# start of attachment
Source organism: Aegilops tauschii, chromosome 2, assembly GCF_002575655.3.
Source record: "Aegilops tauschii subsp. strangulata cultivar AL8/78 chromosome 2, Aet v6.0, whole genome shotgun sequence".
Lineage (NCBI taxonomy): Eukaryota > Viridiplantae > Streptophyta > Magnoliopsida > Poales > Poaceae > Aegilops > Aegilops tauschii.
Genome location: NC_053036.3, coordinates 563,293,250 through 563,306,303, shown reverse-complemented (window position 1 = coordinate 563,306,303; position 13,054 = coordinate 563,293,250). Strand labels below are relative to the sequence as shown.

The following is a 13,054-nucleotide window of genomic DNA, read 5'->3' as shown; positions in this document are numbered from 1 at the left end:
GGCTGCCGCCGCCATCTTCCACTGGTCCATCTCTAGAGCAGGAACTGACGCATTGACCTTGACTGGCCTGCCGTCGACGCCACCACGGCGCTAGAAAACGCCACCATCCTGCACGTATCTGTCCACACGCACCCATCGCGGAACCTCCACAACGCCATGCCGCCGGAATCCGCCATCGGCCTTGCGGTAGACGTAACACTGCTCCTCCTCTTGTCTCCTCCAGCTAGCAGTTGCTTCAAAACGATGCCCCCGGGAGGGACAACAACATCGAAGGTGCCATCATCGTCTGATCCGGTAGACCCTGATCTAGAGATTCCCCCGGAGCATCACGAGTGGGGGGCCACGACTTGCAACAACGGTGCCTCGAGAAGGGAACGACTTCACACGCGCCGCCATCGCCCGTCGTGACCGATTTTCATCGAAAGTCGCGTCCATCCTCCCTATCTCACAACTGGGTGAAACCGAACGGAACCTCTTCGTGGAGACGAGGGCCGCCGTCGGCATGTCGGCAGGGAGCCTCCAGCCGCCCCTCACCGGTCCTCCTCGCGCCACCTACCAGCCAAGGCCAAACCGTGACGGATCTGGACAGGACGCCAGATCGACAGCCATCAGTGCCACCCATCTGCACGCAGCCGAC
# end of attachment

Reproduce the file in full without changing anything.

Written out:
Source organism: Aegilops tauschii, chromosome 2, assembly GCF_002575655.3.
Source record: "Aegilops tauschii subsp. strangulata cultivar AL8/78 chromosome 2, Aet v6.0, whole genome shotgun sequence".
Lineage (NCBI taxonomy): Eukaryota > Viridiplantae > Streptophyta > Magnoliopsida > Poales > Poaceae > Aegilops > Aegilops tauschii.
Genome location: NC_053036.3, coordinates 563,293,250 through 563,306,303, shown reverse-complemented (window position 1 = coordinate 563,306,303; position 13,054 = coordinate 563,293,250). Strand labels below are relative to the sequence as shown.

The following is a 13,054-nucleotide window of genomic DNA, read 5'->3' as shown; positions in this document are numbered from 1 at the left end:
GGCTGCCGCCGCCATCTTCCACTGGTCCATCTCTAGAGCAGGAACTGACGCATTGACCTTGACTGGCCTGCCGTCGACGCCACCACGGCGCTAGAAAACGCCACCATCCTGCACGTATCTGTCCACACGCACCCATCGCGGAACCTCCACAACGCCATGCCGCCGGAATCCGCCATCGGCCTTGCGGTAGACGTAACACTGCTCCTCCTCTTGTCTCCTCCAGCTAGCAGTTGCTTCAAAACGATGCCCCCGGGAGGGACAACAACATCGAAGGTGCCATCATCGTCTGATCCGGTAGACCCTGATCTAGAGATTCCCCCGGAGCATCACGAGTGGGGGGCCACGACTTGCAACAACGGTGCCTCGAGAAGGGAACGACTTCACACGCGCCGCCATCGCCCGTCGTGACCGATTTTCATCGAAAGTCGCGTCCATCCTCCCTATCTCACAACTGGGTGAAACCGAACGGAACCTCTTCGTGGAGACGAGGGCCGCCGTCGGCATGTCGGCAGGGAGCCTCCAGCCGCCCCTCACCGGTCCTCCTCGCGCCACCTACCAGCCAAGGCCAAACCGTGACGGATCTGGACAGGACGCCAGATCGACAGCCATCAGTGCCACCCATCTGCACGCAGCCGAC